John Nash, of A Beautiful Mind fame, and whose haunted expression has always been enough to convince me that mental illness is no picnic, proved famously that a large class of formal games and strategic interactions have at least one equilibrium, even if often that equilibrium involves a fair amount of chance: sometimes the best you can do is to flip a coin. The behavioral ecologists who applied Nashian game theory to the evolution and steady states of animal behavior, found similarly that in practice the equilibria that prevailed were often not pure strategies, but mixtures of multiple behavioral strategies. The small frogs who waited in secret for another larger frog to lure a female with his sonorous Ribbit, the fish who flipped from male to female as the sex ratio of their pond community warranted, the marine crustaceans to mimic female forms while remaining male, each could be part of a stable equilibrium only so long as another behavioral strategy also persisted. Different strokes for different folks- it’s not just a good idea, it’s the law.
So the unstable situations in strategic interactions often tend to be those where everyone is doing exactly the same thing.
This past summer, there was what I perceived to be an unstable equilibrium, where respectable journalists simply wouldn’t discuss many obvious weaknesses of Hillary’s campaign, most obviously her near absence from public appearances for the month prior to her Labor Day coughing fits and September 11th collapse. You could read about these weaknesses on right wing sites, but my perception was that relative to previous elections, relatively obvious factors hampering Hillary were completely overlooked by the mainstream press, possibly interfering with the campaign’s own ability to recognize weakness.
This could have been a simple failure in perception by journalists, but I don’t think that’s terribly likely. More likely there was a perception that Hillary was definitely going to win, and that any journalist who had been perceived to be disloyal during the campaign would be punished afterwards, either through social exclusion or through denial of access. Cooperation in the prisoner’s dilemma isn’t an equilibrium…unless retaliation is allowed later on. The wildly disproportionate anger towards Michael Tracey, a previously unknown, vaguely left leaning freelance journalist, who gained significant fame by publicizing the WikiLeaks revelations and criticizing Hillary prior to the election, suggests a expectation of retaliation (albeit one made rather toothless by the election’s actual results) was in fact what was keeping journalists in line, along with their own sense, intensified by the harassment they were receiving from Trump supporters, that the nation was facing world-historical catastrophe rather than an ordinary political choice.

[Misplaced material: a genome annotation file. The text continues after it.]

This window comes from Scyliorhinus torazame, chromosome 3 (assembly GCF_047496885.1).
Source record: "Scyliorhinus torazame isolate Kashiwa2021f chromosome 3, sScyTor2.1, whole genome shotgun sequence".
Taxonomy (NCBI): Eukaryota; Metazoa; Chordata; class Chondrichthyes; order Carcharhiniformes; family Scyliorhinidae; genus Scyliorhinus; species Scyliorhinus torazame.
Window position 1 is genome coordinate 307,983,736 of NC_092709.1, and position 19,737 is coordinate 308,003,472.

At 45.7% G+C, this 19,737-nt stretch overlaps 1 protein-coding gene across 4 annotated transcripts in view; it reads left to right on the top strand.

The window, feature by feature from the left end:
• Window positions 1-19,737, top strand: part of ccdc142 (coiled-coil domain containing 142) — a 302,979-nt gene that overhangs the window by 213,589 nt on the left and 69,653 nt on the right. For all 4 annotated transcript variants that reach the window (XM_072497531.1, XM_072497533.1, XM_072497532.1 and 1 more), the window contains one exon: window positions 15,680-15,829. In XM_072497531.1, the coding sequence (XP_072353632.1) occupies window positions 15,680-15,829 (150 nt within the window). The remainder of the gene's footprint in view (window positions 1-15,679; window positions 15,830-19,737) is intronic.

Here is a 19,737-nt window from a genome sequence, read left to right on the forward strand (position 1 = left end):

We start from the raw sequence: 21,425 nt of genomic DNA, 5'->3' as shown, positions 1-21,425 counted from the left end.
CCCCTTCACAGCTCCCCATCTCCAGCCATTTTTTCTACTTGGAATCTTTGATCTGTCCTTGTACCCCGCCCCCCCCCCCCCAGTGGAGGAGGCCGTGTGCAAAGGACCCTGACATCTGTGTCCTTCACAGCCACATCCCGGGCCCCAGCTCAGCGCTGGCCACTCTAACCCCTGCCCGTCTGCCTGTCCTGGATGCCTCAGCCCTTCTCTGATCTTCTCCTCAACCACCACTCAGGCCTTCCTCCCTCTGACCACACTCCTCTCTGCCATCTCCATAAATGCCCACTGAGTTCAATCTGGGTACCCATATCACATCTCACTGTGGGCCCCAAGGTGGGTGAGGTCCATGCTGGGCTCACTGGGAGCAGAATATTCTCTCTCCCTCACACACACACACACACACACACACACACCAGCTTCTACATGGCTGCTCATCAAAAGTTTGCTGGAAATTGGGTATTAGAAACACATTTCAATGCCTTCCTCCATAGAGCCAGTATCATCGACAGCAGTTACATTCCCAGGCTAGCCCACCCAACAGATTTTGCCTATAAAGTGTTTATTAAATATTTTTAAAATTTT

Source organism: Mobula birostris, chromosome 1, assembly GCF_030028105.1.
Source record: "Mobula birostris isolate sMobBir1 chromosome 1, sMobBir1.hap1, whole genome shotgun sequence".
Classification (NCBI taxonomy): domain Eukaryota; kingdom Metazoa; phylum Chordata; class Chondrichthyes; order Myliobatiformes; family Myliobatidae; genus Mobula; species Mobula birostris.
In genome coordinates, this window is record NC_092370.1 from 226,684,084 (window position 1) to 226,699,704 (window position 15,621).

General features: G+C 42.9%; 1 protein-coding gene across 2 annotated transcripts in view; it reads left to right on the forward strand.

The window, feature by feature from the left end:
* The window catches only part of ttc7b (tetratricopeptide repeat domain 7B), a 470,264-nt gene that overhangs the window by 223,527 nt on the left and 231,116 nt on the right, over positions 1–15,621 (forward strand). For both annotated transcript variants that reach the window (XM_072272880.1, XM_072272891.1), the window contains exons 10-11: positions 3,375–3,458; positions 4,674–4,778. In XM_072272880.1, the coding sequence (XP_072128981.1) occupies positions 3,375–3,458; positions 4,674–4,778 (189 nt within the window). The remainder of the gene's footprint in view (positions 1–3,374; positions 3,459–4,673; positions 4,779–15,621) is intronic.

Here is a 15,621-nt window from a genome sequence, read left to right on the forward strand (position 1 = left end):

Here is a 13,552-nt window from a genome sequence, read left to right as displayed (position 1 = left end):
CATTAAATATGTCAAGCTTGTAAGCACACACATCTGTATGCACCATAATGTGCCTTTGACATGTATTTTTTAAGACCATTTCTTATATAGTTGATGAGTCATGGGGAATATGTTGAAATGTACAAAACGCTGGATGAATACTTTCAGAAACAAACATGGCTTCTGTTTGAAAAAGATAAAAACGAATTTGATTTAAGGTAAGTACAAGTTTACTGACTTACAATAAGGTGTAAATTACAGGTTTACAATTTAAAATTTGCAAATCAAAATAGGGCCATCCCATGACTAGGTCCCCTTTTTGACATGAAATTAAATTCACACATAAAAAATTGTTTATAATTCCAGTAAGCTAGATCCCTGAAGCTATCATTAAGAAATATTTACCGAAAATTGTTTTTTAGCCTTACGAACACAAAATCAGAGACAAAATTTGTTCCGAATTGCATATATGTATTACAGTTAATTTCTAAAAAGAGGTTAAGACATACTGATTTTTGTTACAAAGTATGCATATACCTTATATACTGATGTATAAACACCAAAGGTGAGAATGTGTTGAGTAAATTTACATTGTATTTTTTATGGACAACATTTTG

The Internet in someways pushes towards pure strategy equilibria, in other ways towards mixed strategies. On the one hand, it has obviously never been easier in some ways for individuals to make their opinions and perceptions known, shared instantaneously and internationally with relatively little fear of reprisal (for those under the cloak of anonymity at any rate.) On the other hand, the fact that statements are not only public but also shared in an entirely shared information market, without local enclaves, allows for more easy coordination and retaliation against offenders, most particularly those speaking under their own name. While I don’t think anonymous alt right trolls delivered the election to Trump, they were certainly part of a broader dynamic in which speaking under your own name was much easier for advocates of one candidate than the other.
Needless to say, many are now and have been sounding the alarm from the other direction, claiming with some reason that Trump’s administration will exert authoritarian constraint over journalists and their ability to speak and write freely. Assuming the Constitution stays mostly what it is, it seems unlikely to me that this will be very much the case. Trump can limit access to disfavored journalists and his critics will likely get an extra share of hate mail, but you can hope it will stop mostly at that. It was, after all, not fear of direct retaliation but of Bush’s popularity after 9/11 that encouraged widespread coordination and credulity among journalists in the lead up to Iraq.
Some might respond that in some cases, pluralism of belief or speech simply isn’t beneficial at all; this has clearly been the position of climate change activists who have sought legal consequences for climate change skeptics. And which kinds of equilibria prevail are inevitably a result of available technology as much as politics: Dostoyevsky was sentenced to mock-execution and hard labor in Siberia by the tsarist government largely for conspiring to build a hand-crank printing press that wouldn’t be subject to the official censors, suggesting that limiting the samizdat was easier when samizdat was harder to produce. It could be that the emergence of Minority Report-style means of inspecting the contents of the human heart will make it easier for governments to maintain what would otherwise be an unstable pure-strategy equilibrium. Or, even better for them, they could determine ex ante which forms of dissent are without real danger for them, and establish the mixed strategy equilibrium that is evolutionarily stable, resistant to invasion by another behavioral form, offering a neutered pluralism without pluralism’s threats.